PHIL 41150: Political Philosophy
Dr. Robert Lane
Lecture Notes: Friday January 10, 2003



[1.] Might Makes Right (Republic I).


[1.1.] Thrasymachus' Position. In book I of Plato's Republic (336b - 367e), Thrasymachus argues that might makes right ("justice is simply the interest of the stronger"; 338c, Cahn p.40).


Thrasymachus gives the following argument:


in all cities the same thing, namely, the interest of the established regime, is just. And superior strength, I presume, is to be found on the side of regime [sic]. So that the conclusion of right reasoning is that the same thing, namely, the interest of the stronger, is everywhere just. (339e, p.40)


Thrasymachus' Might-Makes-Right Argument


1.       Justice is whatever is in the interest of the ruling party ("the established regime").


2.       The ruling party is always the stronger.


3.       Therefore, justice is always whatever is in the interest of the stronger party.



For our purposes, the first premise is actually more interesting than the conclusion. That first premise implies that a government cannot act wrongly so long as it is promoting its own interests, i.e., so long as it is acting to benefit itself.


Thrasymachus seems to think that governments always act so as to benefit themselves:


4. "each regime has its laws framed to suit its own interests" (338e, p.40)


And this, together with (1), implies:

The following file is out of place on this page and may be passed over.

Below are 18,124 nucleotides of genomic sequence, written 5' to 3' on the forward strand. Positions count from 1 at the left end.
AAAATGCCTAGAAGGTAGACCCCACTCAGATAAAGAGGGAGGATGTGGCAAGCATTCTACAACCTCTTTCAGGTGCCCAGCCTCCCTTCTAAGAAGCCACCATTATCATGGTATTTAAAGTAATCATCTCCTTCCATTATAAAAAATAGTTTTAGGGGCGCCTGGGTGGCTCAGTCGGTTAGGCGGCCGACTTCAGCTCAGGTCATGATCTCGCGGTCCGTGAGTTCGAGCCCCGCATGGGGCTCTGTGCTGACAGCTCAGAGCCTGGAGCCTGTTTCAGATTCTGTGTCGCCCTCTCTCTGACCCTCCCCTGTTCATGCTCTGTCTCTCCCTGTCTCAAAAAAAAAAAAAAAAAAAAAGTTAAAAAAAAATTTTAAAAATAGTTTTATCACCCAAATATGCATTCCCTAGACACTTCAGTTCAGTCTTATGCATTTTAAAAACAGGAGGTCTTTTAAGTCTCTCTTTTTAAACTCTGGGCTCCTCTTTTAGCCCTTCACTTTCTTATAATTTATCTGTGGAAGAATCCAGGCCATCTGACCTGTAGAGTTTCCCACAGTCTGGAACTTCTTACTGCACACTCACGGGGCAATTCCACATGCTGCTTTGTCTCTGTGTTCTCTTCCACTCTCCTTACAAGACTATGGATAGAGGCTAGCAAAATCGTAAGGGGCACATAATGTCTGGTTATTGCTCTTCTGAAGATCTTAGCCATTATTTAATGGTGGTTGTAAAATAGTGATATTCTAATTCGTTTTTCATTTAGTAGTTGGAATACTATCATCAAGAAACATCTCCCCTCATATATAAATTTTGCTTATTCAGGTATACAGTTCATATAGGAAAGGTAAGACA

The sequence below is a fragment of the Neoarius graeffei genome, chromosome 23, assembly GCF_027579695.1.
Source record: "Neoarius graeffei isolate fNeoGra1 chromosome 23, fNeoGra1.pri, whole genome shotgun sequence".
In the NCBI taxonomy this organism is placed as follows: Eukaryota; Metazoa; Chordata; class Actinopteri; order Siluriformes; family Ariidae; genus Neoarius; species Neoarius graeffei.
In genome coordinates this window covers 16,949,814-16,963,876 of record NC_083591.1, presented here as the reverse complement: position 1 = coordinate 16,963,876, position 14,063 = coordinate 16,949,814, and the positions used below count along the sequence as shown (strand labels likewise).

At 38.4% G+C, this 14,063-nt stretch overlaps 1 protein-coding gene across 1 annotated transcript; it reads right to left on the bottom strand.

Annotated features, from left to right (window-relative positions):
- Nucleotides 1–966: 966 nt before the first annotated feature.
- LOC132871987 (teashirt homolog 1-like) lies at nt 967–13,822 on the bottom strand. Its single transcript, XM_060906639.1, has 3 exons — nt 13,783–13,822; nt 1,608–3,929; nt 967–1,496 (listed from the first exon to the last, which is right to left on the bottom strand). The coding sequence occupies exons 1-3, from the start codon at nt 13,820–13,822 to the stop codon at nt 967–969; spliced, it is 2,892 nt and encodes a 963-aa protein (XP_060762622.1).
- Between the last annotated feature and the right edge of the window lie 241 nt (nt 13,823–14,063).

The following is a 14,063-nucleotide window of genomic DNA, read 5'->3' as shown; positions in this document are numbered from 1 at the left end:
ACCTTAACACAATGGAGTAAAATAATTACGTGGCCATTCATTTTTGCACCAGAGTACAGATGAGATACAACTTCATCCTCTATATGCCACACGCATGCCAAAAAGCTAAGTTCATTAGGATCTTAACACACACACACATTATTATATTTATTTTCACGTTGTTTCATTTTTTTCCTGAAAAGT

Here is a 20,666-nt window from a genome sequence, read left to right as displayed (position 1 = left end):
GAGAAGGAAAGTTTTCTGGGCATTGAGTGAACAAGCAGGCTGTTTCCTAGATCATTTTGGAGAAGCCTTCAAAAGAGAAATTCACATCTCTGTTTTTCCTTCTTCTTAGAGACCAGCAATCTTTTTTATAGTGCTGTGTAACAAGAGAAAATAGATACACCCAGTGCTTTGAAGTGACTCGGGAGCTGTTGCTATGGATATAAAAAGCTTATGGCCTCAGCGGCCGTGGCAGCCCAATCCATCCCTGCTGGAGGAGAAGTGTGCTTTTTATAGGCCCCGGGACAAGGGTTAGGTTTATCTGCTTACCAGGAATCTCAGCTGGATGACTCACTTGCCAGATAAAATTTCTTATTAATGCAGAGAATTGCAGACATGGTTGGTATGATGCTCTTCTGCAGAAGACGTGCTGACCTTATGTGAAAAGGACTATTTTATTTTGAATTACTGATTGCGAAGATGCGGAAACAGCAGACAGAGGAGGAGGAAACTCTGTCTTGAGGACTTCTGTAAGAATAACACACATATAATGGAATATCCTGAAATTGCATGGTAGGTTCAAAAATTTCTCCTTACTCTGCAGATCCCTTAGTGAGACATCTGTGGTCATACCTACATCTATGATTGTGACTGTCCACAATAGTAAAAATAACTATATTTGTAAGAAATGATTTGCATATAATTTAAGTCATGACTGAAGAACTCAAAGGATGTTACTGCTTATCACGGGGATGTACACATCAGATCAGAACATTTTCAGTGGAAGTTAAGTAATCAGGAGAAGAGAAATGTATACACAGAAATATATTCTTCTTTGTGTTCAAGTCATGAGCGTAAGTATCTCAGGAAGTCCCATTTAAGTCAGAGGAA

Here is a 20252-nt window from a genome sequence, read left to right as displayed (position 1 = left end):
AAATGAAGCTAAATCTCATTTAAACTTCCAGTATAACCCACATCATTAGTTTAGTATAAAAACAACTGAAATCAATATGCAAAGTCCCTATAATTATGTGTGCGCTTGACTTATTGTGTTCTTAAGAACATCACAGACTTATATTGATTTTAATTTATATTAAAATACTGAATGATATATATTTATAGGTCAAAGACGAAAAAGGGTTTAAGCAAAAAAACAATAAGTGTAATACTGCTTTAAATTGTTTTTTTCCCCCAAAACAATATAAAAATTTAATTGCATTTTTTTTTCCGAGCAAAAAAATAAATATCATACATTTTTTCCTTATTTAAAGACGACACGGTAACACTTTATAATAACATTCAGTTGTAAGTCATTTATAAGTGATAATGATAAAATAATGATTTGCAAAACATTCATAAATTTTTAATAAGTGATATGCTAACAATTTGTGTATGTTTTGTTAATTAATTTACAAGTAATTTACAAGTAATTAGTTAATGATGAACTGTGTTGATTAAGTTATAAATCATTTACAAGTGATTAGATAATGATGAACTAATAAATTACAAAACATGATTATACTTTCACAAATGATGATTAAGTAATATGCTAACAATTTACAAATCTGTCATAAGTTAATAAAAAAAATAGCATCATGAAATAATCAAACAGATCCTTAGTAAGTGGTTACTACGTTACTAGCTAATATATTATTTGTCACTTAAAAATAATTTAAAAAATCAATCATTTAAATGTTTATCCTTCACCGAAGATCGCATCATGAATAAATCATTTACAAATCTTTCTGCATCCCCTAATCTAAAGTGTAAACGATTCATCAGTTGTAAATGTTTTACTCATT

5.       Therefore, the laws of a given regime are always just (so its citizens are always obligated to obey them).


All of this amounts to the following claim about political authority: whoever actually wields political power rightly wields that power (so long as they are acting to further their own interests). If Thrasymachus is right, then there is never any difference in practice between authorityN (legitimate, morally justified authority) and authorityD (actual power) -- whoever does in fact rule has the moral authority to rule. At most, there is a mere conceptual difference between the two sorts of authority; they are never separated in the real world.


[Also, if T. is right, then civil disobedience is never morally justified -- e.g., the actions of civil rights pioneers like MLK Jr. and Rosa Parks were immoral!]



[1.2.] Socrates' First Criticism.


At 339c (p.41), Socrates gets Thrasymachus to agree that


(A) rulers sometimes mistakenly pass laws that are not in their own interests.


Since those who are ruled are (according to T) always morally obligated to obey the law, it follows that those who are ruled are sometimes morally obligated to do what is not in the interests of the rulers -- and this contradicts the first premise of T's argument (that justice is whatever benefits the ruling party).


Cleitophon suggests that what T meant was not that justice is what actually benefits the ruling entity, but that justice is what the ruling entity believes benefits itself:


But, said Cleitophon, by the interest of the stronger he meant, what the stronger conceived to be for his own interest. His position was, that this must be done by the weaker, and that this is the notion of justice. (340b; Cahn p.41)


But Thrasymachus objects to this revised claim. His objection is this:


(B) If a ruling entity makes a mistake regarding what is in its best interest, then that entity is not really a ruling entity.